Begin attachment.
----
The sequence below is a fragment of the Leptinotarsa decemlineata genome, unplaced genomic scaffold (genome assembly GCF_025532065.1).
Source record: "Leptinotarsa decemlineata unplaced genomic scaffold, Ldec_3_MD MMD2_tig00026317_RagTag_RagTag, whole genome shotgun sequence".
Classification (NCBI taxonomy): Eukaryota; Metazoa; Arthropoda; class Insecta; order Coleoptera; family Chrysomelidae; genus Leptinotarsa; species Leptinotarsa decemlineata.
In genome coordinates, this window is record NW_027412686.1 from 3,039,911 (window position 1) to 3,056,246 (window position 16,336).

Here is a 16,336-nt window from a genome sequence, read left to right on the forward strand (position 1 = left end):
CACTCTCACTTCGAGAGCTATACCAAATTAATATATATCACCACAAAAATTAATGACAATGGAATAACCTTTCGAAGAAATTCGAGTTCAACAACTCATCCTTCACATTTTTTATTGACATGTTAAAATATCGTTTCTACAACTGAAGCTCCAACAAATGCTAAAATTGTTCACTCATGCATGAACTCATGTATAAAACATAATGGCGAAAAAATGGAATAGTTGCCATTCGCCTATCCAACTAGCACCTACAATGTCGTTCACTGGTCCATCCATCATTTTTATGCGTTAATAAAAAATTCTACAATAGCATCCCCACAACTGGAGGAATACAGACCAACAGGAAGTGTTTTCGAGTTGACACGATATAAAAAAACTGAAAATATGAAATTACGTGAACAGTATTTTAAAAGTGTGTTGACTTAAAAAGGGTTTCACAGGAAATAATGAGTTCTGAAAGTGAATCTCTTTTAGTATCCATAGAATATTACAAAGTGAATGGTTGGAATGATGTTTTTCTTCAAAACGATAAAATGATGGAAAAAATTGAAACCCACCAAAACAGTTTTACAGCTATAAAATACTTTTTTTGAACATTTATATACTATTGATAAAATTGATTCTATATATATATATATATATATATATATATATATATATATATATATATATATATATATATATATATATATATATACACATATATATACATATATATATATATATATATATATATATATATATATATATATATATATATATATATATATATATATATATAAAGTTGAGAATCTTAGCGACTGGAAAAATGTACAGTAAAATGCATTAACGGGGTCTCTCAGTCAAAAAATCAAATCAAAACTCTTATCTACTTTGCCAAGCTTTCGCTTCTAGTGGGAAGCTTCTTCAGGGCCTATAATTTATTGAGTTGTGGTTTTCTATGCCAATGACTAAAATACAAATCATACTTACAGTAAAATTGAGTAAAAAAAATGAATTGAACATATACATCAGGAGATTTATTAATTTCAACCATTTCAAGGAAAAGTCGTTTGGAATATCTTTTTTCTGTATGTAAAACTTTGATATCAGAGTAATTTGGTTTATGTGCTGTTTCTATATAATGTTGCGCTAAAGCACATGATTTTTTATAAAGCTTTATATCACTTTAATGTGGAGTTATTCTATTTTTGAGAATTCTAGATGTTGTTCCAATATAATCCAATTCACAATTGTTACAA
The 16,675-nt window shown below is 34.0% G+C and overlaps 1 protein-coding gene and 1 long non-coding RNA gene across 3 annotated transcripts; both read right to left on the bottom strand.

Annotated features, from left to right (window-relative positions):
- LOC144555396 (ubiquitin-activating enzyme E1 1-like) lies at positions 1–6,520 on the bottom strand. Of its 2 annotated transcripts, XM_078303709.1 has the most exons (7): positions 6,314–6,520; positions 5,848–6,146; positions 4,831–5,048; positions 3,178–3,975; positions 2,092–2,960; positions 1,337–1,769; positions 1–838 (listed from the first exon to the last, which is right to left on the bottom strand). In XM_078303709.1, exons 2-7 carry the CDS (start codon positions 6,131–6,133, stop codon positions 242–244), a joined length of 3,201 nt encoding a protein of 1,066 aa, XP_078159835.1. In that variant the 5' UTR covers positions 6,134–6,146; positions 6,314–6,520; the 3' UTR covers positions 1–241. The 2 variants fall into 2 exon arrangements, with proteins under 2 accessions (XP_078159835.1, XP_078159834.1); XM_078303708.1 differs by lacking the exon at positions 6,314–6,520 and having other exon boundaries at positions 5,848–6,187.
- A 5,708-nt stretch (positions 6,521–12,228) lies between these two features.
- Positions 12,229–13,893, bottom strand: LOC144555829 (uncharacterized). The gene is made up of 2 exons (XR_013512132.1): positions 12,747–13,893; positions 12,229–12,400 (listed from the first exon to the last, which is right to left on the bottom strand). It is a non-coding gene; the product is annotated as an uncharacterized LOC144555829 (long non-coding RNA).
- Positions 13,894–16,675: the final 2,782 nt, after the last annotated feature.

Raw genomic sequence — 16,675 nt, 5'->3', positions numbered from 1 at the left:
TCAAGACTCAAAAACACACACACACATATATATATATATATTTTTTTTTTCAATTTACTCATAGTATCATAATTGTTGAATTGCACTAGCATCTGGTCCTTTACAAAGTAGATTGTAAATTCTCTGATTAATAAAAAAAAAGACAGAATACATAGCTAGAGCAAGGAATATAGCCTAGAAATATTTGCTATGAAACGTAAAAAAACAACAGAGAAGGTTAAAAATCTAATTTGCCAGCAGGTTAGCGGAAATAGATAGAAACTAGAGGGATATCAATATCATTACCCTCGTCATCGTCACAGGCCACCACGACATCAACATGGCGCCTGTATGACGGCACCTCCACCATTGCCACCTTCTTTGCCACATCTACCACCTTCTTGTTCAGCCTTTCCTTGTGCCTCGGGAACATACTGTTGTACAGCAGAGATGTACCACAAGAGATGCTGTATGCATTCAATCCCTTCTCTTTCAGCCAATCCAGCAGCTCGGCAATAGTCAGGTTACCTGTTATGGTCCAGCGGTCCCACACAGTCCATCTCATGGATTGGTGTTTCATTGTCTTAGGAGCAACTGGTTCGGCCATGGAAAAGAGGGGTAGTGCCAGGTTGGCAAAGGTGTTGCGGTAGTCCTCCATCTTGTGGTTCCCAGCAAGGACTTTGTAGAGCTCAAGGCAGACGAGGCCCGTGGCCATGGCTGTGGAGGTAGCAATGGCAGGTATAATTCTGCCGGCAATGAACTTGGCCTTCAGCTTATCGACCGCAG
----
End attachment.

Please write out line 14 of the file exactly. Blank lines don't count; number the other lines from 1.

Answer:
TCAAGACTCAAAAACACACACACACATATATATATATATATTTTTTTTTTCAATTTACTCATAGTATCATAATTGTTGAATTGCACTAGCATCTGGTCCTTTACAAAGTAGATTGTAAATTCTCTGATTAATAAAAAAAAAGACAGAATACATAGCTAGAGCAAGGAATATAGCCTAGAAATATTTGCTATGAAACGTAAAAAAACAACAGAGAAGGTTAAAAATCTAATTTGCCAGCAGGTTAGCGGAAATAGATAGAAACTAGAGGGATATCAATATCATTACCCTCGTCATCGTCACAGGCCACCACGACATCAACATGGCGCCTGTATGACGGCACCTCCACCATTGCCACCTTCTTTGCCACATCTACCACCTTCTTGTTCAGCCTTTCCTTGTGCCTCGGGAACATACTGTTGTACAGCAGAGATGTACCACAAGAGATGCTGTATGCATTCAATCCCTTCTCTTTCAGCCAATCCAGCAGCTCGGCAATAGTCAGGTTACCTGTTATGGTCCAGCGGTCCCACACAGTCCATCTCATGGATTGGTGTTTCATTGTCTTAGGAGCAACTGGTTCGGCCATGGAAAAGAGGGGTAGTGCCAGGTTGGCAAAGGTGTTGCGGTAGTCCTCCATCTTGTGGTTCCCAGCAAGGACTTTGTAGAGCTCAAGGCAGACGAGGCCCGTGGCCATGGCTGTGGAGGTAGCAATGGCAGGTATAATTCTGCCGGCAATGAACTTGGCCTTCAGCTTATCGACCGCAG